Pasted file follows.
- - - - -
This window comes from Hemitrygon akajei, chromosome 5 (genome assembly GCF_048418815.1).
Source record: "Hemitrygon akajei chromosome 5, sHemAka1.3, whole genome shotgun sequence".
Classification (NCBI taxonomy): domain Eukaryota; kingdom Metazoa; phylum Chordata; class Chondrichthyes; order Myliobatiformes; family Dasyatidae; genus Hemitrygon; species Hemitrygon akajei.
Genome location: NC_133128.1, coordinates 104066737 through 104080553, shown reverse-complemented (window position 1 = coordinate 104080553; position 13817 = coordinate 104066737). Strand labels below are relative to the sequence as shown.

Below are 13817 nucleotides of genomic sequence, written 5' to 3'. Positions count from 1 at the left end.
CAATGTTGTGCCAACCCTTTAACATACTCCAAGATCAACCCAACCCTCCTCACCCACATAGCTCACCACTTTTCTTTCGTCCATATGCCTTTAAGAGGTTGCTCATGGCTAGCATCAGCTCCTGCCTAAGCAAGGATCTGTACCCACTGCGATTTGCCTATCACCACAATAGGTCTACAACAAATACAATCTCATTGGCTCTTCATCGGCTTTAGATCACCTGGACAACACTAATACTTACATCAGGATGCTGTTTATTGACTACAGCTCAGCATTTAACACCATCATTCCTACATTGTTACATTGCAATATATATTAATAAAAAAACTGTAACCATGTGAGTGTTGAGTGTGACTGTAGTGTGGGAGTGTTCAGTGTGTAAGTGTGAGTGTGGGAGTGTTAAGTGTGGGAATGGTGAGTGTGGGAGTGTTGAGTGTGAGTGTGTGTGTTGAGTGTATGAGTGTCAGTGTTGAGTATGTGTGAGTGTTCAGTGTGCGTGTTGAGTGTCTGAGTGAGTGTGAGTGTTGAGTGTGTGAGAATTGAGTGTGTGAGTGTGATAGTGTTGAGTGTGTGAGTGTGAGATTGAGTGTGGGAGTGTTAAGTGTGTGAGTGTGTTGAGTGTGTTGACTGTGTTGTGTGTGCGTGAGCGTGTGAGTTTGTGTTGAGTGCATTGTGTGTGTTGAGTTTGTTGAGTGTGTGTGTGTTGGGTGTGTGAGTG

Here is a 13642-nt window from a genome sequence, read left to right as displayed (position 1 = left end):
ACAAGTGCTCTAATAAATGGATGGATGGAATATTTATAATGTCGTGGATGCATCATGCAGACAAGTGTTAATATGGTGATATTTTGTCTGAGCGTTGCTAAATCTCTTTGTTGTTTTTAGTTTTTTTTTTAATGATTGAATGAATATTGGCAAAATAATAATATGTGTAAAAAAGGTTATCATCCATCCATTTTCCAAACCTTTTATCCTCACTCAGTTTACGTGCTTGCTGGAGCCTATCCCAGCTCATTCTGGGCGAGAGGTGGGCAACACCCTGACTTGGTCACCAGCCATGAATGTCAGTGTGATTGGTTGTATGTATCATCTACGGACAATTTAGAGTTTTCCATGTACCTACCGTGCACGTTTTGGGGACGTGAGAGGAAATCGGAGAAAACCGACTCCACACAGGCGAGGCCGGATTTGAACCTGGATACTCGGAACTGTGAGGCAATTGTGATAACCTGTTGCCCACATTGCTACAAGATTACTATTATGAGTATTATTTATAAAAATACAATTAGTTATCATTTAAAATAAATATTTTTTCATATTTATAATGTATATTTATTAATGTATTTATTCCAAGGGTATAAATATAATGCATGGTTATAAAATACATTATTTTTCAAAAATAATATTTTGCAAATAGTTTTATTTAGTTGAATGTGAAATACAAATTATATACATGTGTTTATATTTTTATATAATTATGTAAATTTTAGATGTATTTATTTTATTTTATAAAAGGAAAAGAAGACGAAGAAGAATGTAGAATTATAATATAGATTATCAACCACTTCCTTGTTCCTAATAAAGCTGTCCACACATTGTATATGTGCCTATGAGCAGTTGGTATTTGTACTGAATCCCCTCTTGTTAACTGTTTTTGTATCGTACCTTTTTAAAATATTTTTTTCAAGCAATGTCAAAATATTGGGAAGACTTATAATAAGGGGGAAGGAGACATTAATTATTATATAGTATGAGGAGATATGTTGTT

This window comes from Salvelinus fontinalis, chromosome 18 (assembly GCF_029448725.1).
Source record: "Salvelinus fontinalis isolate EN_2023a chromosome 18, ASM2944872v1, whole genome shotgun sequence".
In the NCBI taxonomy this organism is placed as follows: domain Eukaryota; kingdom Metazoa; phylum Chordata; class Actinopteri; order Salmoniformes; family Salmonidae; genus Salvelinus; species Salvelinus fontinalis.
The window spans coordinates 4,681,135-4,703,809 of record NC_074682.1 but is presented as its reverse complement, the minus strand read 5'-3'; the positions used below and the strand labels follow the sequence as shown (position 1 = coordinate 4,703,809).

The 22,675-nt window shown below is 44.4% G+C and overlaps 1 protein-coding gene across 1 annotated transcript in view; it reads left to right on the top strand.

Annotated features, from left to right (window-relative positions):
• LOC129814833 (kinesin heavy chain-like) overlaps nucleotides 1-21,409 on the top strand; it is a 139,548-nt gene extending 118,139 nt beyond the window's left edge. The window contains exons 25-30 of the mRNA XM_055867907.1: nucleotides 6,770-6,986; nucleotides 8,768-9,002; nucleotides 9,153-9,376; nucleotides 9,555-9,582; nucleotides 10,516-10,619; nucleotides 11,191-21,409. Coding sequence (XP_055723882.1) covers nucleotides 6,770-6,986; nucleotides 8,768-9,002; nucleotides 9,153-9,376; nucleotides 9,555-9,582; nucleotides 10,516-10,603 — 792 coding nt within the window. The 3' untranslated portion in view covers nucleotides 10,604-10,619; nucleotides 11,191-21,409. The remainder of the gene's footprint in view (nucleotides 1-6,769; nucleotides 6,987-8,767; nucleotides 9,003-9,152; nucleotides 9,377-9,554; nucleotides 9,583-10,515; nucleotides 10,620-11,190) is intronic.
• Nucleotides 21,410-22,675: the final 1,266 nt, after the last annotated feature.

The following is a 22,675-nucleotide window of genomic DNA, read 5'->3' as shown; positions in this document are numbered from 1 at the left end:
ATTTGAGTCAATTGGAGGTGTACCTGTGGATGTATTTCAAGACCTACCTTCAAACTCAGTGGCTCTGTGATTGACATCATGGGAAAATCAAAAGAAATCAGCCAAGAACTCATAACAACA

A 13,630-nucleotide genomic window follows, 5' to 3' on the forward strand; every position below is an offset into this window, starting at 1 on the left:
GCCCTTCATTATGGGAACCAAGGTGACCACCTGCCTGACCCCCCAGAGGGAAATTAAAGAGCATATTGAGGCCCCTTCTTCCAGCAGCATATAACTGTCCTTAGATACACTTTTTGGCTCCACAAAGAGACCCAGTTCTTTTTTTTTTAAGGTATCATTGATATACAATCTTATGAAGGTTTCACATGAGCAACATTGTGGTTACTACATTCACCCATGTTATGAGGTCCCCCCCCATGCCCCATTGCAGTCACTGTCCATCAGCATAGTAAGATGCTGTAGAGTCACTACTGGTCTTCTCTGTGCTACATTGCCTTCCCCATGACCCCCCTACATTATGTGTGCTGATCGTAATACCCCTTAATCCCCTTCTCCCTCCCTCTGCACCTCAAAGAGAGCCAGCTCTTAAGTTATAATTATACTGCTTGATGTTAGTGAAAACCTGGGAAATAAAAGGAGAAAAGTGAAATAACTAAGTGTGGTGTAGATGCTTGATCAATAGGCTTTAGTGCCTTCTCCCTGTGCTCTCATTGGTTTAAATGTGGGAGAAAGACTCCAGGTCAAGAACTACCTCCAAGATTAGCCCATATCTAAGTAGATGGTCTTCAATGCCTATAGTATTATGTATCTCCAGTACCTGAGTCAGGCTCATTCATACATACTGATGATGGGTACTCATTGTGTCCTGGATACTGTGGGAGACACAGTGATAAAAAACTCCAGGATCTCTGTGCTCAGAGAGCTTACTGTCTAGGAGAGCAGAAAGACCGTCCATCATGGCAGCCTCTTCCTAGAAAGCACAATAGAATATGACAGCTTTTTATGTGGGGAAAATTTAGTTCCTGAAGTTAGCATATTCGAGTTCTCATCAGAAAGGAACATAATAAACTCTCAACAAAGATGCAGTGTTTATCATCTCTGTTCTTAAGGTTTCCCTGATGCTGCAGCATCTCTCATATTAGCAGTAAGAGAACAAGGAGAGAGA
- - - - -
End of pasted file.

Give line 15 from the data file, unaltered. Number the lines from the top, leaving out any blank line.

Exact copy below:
• LOC129814833 (kinesin heavy chain-like) overlaps nucleotides 1-21,409 on the top strand; it is a 139,548-nt gene extending 118,139 nt beyond the window's left edge. The window contains exons 25-30 of the mRNA XM_055867907.1: nucleotides 6,770-6,986; nucleotides 8,768-9,002; nucleotides 9,153-9,376; nucleotides 9,555-9,582; nucleotides 10,516-10,619; nucleotides 11,191-21,409. Coding sequence (XP_055723882.1) covers nucleotides 6,770-6,986; nucleotides 8,768-9,002; nucleotides 9,153-9,376; nucleotides 9,555-9,582; nucleotides 10,516-10,603 — 792 coding nt within the window. The 3' untranslated portion in view covers nucleotides 10,604-10,619; nucleotides 11,191-21,409. The remainder of the gene's footprint in view (nucleotides 1-6,769; nucleotides 6,987-8,767; nucleotides 9,003-9,152; nucleotides 9,377-9,554; nucleotides 9,583-10,515; nucleotides 10,620-11,190) is intronic.